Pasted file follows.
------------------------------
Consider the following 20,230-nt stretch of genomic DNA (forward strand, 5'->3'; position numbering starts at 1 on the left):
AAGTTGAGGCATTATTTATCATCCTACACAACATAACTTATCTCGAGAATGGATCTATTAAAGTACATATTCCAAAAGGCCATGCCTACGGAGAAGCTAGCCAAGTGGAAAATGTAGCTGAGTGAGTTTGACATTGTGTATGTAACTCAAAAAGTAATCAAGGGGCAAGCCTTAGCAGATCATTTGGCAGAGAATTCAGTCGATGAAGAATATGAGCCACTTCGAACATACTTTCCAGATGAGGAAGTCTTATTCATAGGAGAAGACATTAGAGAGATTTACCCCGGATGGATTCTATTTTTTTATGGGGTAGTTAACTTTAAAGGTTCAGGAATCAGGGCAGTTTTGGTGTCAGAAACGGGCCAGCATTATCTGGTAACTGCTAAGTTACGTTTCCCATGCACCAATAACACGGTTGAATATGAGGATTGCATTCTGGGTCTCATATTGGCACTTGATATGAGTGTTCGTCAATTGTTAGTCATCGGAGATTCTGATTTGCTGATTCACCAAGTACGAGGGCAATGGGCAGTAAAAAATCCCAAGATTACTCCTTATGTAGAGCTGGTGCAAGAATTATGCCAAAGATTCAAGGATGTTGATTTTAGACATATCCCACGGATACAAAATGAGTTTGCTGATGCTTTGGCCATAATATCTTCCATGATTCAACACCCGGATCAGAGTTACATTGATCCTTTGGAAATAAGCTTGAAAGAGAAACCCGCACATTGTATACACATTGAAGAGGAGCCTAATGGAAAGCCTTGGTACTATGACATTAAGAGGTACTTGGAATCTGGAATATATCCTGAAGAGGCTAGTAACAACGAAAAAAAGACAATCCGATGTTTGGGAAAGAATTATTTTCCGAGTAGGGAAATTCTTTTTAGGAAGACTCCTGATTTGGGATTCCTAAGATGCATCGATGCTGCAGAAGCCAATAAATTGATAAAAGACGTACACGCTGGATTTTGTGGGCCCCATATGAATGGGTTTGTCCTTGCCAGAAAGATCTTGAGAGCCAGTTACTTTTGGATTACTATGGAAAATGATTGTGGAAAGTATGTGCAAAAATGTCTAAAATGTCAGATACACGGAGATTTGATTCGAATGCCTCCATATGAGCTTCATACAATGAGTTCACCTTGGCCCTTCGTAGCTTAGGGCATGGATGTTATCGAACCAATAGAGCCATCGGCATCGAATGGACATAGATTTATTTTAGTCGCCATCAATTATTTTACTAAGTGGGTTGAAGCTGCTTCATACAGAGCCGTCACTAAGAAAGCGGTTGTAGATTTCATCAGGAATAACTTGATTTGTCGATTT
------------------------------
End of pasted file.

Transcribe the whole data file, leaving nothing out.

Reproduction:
Consider the following 20,230-nt stretch of genomic DNA (forward strand, 5'->3'; position numbering starts at 1 on the left):
AAGTTGAGGCATTATTTATCATCCTACACAACATAACTTATCTCGAGAATGGATCTATTAAAGTACATATTCCAAAAGGCCATGCCTACGGAGAAGCTAGCCAAGTGGAAAATGTAGCTGAGTGAGTTTGACATTGTGTATGTAACTCAAAAAGTAATCAAGGGGCAAGCCTTAGCAGATCATTTGGCAGAGAATTCAGTCGATGAAGAATATGAGCCACTTCGAACATACTTTCCAGATGAGGAAGTCTTATTCATAGGAGAAGACATTAGAGAGATTTACCCCGGATGGATTCTATTTTTTTATGGGGTAGTTAACTTTAAAGGTTCAGGAATCAGGGCAGTTTTGGTGTCAGAAACGGGCCAGCATTATCTGGTAACTGCTAAGTTACGTTTCCCATGCACCAATAACACGGTTGAATATGAGGATTGCATTCTGGGTCTCATATTGGCACTTGATATGAGTGTTCGTCAATTGTTAGTCATCGGAGATTCTGATTTGCTGATTCACCAAGTACGAGGGCAATGGGCAGTAAAAAATCCCAAGATTACTCCTTATGTAGAGCTGGTGCAAGAATTATGCCAAAGATTCAAGGATGTTGATTTTAGACATATCCCACGGATACAAAATGAGTTTGCTGATGCTTTGGCCATAATATCTTCCATGATTCAACACCCGGATCAGAGTTACATTGATCCTTTGGAAATAAGCTTGAAAGAGAAACCCGCACATTGTATACACATTGAAGAGGAGCCTAATGGAAAGCCTTGGTACTATGACATTAAGAGGTACTTGGAATCTGGAATATATCCTGAAGAGGCTAGTAACAACGAAAAAAAGACAATCCGATGTTTGGGAAAGAATTATTTTCCGAGTAGGGAAATTCTTTTTAGGAAGACTCCTGATTTGGGATTCCTAAGATGCATCGATGCTGCAGAAGCCAATAAATTGATAAAAGACGTACACGCTGGATTTTGTGGGCCCCATATGAATGGGTTTGTCCTTGCCAGAAAGATCTTGAGAGCCAGTTACTTTTGGATTACTATGGAAAATGATTGTGGAAAGTATGTGCAAAAATGTCTAAAATGTCAGATACACGGAGATTTGATTCGAATGCCTCCATATGAGCTTCATACAATGAGTTCACCTTGGCCCTTCGTAGCTTAGGGCATGGATGTTATCGAACCAATAGAGCCATCGGCATCGAATGGACATAGATTTATTTTAGTCGCCATCAATTATTTTACTAAGTGGGTTGAAGCTGCTTCATACAGAGCCGTCACTAAGAAAGCGGTTGTAGATTTCATCAGGAATAACTTGATTTGTCGATTT